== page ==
Sunday, February 15, 2009

Editorial re: The Fuss about Ezra

Background: Please see the following link for the story about Newark, Delaware City Councilman Ezra Temko's courageous decision to come out as a bisexual, and to fight for LGBTQ rights, [USA]: Delaware City Councilman Ezra Temko Comes Out as Bi

Out Bi-identified Newark, Delaware City Councilman Ezra Temko and his boyfriend Drew Phillips 2009However, as noted in the Bialogue post, instead of drawing praise for fighting for LGBTQ rights, Mr. Temko has been attacked for being bisexual, sadly from within the LGBTQ community.

This has happened before. For example in 2007 when Micah Kellner, also an out bisexual won a NY State Assembly Seat with the active support of the Victory Fund, read thru the comments that were made to this post in a highly regarded LGBT Blog: JoeMyGod: Bisexual Wins Seat In NY State Assembly.

When during a discussion on Local Bi Group Leaders about Ezra Temko and the biphobic reaction his coming out was drawing from a portion of the greater LGBTQ Community, I made this somewhat jocular post about the naïve comments:
"I loved the comment 'It's funny (well, sad actually) to see all these 'gay men' on here who admit they are attracted to women but won't accept that bisexual men actually exist. Quit worrying about all the biphobes and come out of the closet!'

Jung talks about the shadow, how we hate the most in others what we can't stand in ourselves. The comments say over and over 'just sleeping with women doesn't make you bi.'

Well, if having sex with both men and women doesn't make you bi, what on earth does!?!?!?

Sounds like the classic definition of bisexuality to me :)."
Thomas Leavitt responded with this very thought-provoking essay, cross-posted here with his permission:

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Well, this is a yes and no issue . . . there are plenty of people who legitimately self-identify as gay, lesbian or straight, who have had (even continue to have) same-sex sexual encounters. It's no one's business to tell someone how to identify.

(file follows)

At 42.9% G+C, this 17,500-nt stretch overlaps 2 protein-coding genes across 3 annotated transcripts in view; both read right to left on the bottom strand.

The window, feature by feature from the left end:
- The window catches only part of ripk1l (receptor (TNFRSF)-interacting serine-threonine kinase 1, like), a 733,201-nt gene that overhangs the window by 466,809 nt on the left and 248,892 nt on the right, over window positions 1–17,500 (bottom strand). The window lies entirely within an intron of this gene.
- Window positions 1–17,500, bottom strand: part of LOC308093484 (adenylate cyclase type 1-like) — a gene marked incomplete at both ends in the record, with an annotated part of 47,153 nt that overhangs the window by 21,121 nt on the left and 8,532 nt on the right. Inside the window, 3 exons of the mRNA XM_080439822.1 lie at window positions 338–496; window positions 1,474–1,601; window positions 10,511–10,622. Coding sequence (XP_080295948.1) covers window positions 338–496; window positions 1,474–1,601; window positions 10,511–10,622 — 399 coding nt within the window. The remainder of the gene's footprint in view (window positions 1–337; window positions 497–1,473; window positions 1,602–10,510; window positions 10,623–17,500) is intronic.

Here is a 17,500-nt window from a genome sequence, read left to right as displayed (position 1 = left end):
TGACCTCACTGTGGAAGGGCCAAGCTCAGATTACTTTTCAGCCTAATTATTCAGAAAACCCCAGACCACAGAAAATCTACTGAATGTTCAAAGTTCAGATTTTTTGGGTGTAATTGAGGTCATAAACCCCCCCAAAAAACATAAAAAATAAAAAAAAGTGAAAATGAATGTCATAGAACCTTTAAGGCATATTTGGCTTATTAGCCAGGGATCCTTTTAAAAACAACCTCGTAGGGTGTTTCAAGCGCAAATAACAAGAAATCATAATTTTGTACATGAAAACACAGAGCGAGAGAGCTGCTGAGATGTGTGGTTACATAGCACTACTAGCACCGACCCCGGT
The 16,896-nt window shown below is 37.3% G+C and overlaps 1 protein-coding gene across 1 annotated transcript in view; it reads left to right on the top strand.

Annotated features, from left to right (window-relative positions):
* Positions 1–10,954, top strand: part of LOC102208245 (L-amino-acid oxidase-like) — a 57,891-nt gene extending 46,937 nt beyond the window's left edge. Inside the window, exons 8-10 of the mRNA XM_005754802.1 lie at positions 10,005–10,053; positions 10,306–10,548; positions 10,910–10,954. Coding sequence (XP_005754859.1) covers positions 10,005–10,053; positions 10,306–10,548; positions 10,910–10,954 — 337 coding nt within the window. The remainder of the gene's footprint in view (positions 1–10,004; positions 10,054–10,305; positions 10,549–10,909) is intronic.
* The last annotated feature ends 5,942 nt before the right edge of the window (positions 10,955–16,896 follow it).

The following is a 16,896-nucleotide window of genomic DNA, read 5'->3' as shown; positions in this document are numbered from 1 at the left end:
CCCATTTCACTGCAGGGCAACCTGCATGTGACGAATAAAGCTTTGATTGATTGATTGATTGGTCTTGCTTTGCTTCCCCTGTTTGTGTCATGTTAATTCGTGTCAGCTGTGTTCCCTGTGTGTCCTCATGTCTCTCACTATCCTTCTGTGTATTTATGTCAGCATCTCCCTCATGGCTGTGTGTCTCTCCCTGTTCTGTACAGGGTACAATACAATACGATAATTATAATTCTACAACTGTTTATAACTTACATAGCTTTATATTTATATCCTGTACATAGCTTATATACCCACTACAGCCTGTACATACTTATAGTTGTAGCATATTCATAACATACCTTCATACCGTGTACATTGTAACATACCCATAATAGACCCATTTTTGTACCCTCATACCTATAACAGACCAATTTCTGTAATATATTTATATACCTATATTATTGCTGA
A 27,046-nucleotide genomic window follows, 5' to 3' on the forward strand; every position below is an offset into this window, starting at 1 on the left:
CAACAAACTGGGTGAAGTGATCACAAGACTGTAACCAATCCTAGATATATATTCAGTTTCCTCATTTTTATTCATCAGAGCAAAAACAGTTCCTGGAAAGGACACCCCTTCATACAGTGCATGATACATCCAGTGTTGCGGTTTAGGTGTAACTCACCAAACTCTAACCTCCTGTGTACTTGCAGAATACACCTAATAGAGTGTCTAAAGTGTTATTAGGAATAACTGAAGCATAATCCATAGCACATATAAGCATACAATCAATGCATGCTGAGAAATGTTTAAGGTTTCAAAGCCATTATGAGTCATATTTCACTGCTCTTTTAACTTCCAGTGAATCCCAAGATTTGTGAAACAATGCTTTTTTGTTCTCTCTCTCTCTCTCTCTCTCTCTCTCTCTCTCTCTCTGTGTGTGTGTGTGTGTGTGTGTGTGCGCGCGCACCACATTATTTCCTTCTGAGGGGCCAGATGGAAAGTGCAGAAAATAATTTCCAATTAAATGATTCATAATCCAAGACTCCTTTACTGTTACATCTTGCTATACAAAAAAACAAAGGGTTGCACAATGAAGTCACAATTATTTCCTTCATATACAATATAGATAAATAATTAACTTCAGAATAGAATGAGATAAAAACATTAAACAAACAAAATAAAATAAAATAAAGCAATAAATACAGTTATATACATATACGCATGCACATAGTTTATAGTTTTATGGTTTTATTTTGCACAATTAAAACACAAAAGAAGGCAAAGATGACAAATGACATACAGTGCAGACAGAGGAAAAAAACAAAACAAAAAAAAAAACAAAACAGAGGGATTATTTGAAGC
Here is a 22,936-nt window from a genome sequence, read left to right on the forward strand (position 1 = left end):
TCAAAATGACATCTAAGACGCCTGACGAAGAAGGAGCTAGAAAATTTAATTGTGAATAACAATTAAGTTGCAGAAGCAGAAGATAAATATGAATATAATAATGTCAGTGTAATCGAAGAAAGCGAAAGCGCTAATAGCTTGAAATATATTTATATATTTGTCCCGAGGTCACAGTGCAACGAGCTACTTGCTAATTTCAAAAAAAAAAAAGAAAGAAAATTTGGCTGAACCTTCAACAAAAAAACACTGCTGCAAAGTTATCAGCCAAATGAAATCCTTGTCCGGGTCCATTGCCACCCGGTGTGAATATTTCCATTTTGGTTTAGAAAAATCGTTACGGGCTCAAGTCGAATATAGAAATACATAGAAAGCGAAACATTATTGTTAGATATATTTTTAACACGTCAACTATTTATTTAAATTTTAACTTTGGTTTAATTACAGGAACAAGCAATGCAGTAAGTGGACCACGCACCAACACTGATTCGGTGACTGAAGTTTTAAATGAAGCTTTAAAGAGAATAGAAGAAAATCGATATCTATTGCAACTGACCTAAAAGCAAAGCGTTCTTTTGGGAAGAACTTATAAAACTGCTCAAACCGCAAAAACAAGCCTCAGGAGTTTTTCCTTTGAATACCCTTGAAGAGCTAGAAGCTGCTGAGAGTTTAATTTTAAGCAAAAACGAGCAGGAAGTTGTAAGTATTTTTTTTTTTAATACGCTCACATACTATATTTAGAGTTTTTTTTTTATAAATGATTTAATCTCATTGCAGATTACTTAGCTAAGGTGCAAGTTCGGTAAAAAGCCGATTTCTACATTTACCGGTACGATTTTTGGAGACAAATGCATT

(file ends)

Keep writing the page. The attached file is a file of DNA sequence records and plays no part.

On the other hand, there's a legitimate point to be argued that there are a lot of people out there who seem to be deliberately avoiding the bisexual label, very specifically within the queer community, and not for reasons related to the gender-binary paradigm. That's a separate and distinct issue from the much larger (at least that's my sense) group of folks in the "straight" community who are totally in the closet about their same-sex attractions.

We need to be able to respect where people are at, while working to remove lingering stigmas associated with bisexuality, and making the case without personalizing it that there seem to be an awful lot of folks who've been in relationships whose membership lands all over on the map, gender wise (it's not just a binary, not just a two-dimensional spectrum, but a multi-dimensional array).

We need to create safe spaces for people to come out as "bisexual", and we especially need to create safe and supportive structures for people to "come out" a second time as "bisexual", who've previously identified as "gay" or "lesbian", because that often involves a duplication and reliving of the original traumas and loss of social context and support networks that folks went through the first time around.

We also need to acknowledge that some people (and I don't think we really know how many) come out as "bisexual", on the way to a "gay" or "lesbian" identity, and that this is fine, but isn't representative of the experience of the majority of people who identify as bisexual, and have for many years.

I'm not sure how to phrase this to avoid potentially inducing a defensive reaction among allies . . . but, fundamentally, I don't see that the mainline GL(BT) organizations, or even the reasonably clueful ones (like NGLTF) are ever going to be comfortable arguing that there are people in the GL community who are really bisexual, but in the closet about it, and need support to "come out". . . . and what we really want, anyway, is an organization whose institutional mission is to support the coming out process of both "queer-identified" and "straight-identified" bisexuals.

I can't see a GL(BT) organization really stretching itself to reach out to str8 identified folks and asking them to come out as bisexual or be supportive of them having a straight identity while exercising same-sex attractions, and seeing their mission as serving these folks as well.

If the leadership of these organizations doesn't identify as bisexual, can they really understand what's needed? Can we take folks whose entire identity is built on the group dynamic of exclusion, and expect them to fuzz up those very boundaries?

At an abstract level, you'd think that substantially expanding the queer community's boundaries would be beneficial to the entire GLBT community, and the organizations supported by it, but that's a real leap in a certain way.